Some ideas for reforming the mortgage and housing markets are better than others. Recommending borrowers stop using fixed-rate mortgages at the bottom of the interest-rate cycle is a very foolish recommendation.
Irvine Home Address … 28 COLDBROOK Irvine, CA 92604
Resale Home Price …… $1,199,000
You are a doctor or a lawyer
You got an office with a foyer
And the cocaine decisions that you make today
Will not be discovered till it's over 'n' done
By the customers you hold at bay
Frank Zappa — Cocaine Decisions
The decisions we make today concerning the mortgage and housing markets will have long-lasting ramifications. So far, the policies lenders have been following in cahoots with our government are fostering moral hazard. Now some bureaucrats are trying to undermine the very foundation of prudent borrowing: the 30-year fixed-rate mortgage.
By James R. Hagerty
As the chief economist of the Federal Housing Finance Agency, Patrick Lawler … launched a frontal assault on the most sacred element in U.S. housing-policy dogma: the 30-year fixed-rate mortgage loan, providing the right to refinance at any time, with no prepayment penalty. If more members of the audience had been fully awake at this moment, I feel sure that their gasps would have been audible.
The reason people at this event might have gasped is because the 30-year fixed-rate mortgage is a good idea, particularly now at the bottom of the interest rate cycle. The author of this article, James R. Hagerty, obviously disagrees. He is a fool.
Now, Americans are very attached to their 30-year fixed-rate freely prepayable mortgages. They like not having to fuss about the possibility of 28% interest rates in 2032, even though most of us will move or die long before then. They love to refinance every time rates drop and then brag to their neighbors about how much they are saving per month.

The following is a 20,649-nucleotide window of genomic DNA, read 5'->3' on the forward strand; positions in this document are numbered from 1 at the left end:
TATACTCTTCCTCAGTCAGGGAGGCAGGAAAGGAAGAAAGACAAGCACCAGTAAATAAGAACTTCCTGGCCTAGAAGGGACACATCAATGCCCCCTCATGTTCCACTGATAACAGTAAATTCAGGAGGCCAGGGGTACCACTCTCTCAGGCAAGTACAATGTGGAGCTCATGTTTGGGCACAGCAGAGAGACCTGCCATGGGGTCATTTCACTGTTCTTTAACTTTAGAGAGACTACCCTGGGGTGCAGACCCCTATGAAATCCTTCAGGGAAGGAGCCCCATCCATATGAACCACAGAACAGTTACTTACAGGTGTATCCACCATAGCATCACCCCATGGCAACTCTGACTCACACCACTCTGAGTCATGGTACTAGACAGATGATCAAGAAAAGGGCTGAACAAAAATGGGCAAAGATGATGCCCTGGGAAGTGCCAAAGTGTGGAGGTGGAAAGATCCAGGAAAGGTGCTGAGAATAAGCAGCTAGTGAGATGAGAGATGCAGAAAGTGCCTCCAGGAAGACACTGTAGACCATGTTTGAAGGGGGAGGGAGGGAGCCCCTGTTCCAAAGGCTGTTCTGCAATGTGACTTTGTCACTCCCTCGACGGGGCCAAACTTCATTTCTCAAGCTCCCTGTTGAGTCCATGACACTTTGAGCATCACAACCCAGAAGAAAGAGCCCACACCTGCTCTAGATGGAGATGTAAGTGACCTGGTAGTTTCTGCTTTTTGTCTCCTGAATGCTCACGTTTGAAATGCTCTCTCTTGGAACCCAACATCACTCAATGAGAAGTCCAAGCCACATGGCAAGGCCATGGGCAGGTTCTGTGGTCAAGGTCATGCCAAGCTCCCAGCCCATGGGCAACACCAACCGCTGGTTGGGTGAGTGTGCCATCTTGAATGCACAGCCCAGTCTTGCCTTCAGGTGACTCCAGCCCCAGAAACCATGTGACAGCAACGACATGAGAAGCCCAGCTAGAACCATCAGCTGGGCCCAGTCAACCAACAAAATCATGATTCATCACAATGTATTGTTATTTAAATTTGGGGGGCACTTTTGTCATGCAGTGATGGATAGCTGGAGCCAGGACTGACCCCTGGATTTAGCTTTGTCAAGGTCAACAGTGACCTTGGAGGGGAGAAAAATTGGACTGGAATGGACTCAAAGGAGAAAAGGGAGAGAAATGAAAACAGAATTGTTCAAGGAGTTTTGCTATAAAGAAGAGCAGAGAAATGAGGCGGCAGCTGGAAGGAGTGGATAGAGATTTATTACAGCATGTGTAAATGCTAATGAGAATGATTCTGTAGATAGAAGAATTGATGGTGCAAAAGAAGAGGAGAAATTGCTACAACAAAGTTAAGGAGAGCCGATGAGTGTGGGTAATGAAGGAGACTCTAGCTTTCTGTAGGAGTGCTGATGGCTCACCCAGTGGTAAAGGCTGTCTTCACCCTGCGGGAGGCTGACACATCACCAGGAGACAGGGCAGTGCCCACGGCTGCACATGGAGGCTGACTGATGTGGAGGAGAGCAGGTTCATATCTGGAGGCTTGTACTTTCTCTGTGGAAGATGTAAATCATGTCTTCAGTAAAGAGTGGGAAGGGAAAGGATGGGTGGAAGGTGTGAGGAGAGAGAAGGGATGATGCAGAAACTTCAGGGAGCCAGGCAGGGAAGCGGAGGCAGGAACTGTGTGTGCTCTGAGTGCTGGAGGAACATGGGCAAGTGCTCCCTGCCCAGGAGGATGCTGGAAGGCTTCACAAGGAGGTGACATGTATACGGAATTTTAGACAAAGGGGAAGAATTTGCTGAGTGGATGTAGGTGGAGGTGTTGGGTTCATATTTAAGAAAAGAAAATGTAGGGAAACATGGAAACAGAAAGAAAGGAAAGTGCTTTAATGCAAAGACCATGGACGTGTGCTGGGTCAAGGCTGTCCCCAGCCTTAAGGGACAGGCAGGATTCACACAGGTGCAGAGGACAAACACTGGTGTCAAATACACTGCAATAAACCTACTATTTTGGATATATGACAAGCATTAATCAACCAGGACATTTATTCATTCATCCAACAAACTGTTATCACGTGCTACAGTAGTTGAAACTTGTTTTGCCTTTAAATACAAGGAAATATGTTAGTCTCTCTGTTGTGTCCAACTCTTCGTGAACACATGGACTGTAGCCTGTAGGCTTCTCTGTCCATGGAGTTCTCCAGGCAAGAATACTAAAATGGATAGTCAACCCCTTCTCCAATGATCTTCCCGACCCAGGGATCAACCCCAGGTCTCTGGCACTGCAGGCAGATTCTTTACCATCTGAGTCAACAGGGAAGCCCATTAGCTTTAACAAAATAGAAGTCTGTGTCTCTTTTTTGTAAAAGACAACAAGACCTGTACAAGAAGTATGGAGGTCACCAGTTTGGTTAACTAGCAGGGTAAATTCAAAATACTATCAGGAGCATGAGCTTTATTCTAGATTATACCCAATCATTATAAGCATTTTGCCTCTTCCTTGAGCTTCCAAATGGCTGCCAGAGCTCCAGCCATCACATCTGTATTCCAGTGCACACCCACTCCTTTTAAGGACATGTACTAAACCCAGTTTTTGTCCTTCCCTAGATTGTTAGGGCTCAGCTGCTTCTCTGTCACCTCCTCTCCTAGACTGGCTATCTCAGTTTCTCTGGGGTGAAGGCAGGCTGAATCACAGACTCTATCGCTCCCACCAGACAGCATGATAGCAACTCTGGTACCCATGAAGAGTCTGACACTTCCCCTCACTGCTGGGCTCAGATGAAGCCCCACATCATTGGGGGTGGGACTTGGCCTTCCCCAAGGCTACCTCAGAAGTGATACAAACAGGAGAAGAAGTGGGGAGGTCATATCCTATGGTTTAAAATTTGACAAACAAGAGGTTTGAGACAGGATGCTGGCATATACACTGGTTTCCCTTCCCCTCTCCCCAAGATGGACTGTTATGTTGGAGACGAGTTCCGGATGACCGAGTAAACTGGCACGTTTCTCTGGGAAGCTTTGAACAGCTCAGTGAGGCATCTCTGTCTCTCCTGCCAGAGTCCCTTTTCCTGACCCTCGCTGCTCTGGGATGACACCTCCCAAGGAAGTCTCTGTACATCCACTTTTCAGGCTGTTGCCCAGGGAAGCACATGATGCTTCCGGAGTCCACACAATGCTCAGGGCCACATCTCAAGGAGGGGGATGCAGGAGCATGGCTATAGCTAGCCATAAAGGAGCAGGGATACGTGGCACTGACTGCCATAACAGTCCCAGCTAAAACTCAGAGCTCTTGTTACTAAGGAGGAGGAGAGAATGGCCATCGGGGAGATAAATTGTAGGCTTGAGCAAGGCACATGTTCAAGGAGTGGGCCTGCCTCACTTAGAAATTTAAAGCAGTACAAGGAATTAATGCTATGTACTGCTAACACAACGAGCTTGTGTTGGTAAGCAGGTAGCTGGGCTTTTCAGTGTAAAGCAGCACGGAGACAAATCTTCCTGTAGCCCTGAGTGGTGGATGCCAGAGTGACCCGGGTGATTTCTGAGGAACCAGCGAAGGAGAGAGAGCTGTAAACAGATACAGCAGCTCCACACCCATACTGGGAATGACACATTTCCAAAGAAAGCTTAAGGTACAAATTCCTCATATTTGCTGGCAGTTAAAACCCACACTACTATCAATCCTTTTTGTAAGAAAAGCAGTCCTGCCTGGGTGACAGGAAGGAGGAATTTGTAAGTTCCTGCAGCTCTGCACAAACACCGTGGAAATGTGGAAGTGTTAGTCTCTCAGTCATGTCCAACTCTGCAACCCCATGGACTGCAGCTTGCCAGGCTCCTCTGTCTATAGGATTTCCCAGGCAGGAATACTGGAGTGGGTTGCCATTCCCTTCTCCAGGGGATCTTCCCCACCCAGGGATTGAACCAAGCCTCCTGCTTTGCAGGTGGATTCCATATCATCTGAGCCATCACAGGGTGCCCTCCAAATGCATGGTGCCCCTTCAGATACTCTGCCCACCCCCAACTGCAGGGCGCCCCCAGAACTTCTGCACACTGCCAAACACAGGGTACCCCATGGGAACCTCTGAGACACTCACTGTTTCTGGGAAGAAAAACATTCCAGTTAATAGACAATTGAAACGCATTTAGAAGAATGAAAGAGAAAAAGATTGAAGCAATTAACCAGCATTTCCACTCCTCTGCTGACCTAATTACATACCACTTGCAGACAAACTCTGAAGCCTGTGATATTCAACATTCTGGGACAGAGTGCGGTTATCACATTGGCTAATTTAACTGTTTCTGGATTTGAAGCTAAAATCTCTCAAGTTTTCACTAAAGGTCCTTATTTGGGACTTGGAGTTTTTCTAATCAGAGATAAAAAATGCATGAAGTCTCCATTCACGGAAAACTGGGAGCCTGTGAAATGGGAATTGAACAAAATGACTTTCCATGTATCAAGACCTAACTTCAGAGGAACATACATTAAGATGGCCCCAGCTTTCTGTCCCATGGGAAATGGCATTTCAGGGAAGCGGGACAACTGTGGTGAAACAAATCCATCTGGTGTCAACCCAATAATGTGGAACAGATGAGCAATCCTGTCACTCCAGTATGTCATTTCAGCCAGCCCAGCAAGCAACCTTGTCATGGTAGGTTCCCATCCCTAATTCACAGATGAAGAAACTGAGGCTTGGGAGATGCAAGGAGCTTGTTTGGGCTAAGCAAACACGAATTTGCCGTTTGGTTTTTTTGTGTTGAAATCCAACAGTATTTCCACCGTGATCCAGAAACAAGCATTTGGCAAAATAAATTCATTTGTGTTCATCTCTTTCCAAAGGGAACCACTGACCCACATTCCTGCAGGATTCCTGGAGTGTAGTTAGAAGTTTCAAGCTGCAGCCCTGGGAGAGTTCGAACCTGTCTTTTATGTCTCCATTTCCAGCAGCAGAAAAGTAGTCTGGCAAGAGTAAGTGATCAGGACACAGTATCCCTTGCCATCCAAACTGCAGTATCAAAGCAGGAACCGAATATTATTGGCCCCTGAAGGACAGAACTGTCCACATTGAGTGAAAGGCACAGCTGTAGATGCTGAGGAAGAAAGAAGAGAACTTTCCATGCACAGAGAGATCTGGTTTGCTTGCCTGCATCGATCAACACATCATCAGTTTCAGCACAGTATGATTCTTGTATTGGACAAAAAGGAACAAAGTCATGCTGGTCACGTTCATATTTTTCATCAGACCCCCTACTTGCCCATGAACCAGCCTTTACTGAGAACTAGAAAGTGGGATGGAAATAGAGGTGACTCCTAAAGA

Notice the emotional derisiveness in the comments about bragging to the neighbors and the ridiculous overstatement about 28% interest rates after we die. People who managed their risk well by utilizing 30-year fixed-rate mortgages should brag to their neighbors. They were smarter than their neighbors who used adjustable-rate mortgages and assumed interest rate risk. People who use fixed-rate financing can still take advantage of lower interest rates by refinancing, and they lock in protection against higher rates. This is smart.
What they don’t stop to realize often enough is that they are paying a very large price for that privilege– twice.
This is an exaggeration. People do pay a premium for fixed-rate financing, but it isn't a "very large price" as this author erroneously contends.
In the first place, mortgage rates are higher than they otherwise would be. That’s because lenders and mortgage investors must build in protection for the risk that we will prepay and stick them with a lower yield than they were anticipating. Mr. Lawler estimates that Americans pay at least an extra 0.25 to 0.50 percentage point in rates because of this option to prepay without penalty. They also pay another premium-–sometimes a percentage point or two–for having a long-term fixed rate. Over 30 years, that translates into some real money, but no one ever mentions that when bragging to the neighbor.